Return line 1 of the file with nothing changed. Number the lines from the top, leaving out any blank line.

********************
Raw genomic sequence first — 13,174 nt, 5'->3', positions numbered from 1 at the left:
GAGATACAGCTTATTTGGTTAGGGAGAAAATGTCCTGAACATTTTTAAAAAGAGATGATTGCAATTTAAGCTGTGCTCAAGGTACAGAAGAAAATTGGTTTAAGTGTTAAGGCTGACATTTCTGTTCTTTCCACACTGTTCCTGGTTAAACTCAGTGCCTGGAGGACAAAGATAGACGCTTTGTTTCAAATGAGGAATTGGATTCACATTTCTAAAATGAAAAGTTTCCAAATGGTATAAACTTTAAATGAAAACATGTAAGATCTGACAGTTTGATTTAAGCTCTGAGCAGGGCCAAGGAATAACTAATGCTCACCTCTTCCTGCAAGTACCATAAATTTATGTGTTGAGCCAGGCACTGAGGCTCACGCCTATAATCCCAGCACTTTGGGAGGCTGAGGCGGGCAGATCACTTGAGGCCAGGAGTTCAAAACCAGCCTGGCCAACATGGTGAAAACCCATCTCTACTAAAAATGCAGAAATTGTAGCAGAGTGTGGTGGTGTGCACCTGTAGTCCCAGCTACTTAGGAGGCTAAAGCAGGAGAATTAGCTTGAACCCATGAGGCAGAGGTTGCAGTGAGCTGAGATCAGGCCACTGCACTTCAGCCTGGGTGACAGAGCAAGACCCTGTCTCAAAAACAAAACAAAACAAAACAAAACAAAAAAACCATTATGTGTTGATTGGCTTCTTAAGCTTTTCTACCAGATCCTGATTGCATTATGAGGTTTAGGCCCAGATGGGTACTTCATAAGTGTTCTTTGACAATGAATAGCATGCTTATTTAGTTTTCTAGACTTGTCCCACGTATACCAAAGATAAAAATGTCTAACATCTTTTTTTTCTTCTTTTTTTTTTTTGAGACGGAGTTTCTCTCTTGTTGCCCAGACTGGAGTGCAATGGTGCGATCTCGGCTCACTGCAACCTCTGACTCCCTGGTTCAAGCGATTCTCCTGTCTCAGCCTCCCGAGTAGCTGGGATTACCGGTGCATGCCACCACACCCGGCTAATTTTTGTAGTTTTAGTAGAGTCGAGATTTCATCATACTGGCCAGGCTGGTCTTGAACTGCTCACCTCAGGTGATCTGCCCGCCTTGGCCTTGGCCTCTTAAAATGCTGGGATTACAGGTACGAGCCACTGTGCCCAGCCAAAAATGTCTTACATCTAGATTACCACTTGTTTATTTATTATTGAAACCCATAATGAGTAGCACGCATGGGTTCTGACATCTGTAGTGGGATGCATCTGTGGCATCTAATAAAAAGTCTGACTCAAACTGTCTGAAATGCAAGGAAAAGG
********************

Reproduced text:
Raw genomic sequence first — 13,174 nt, 5'->3', positions numbered from 1 at the left: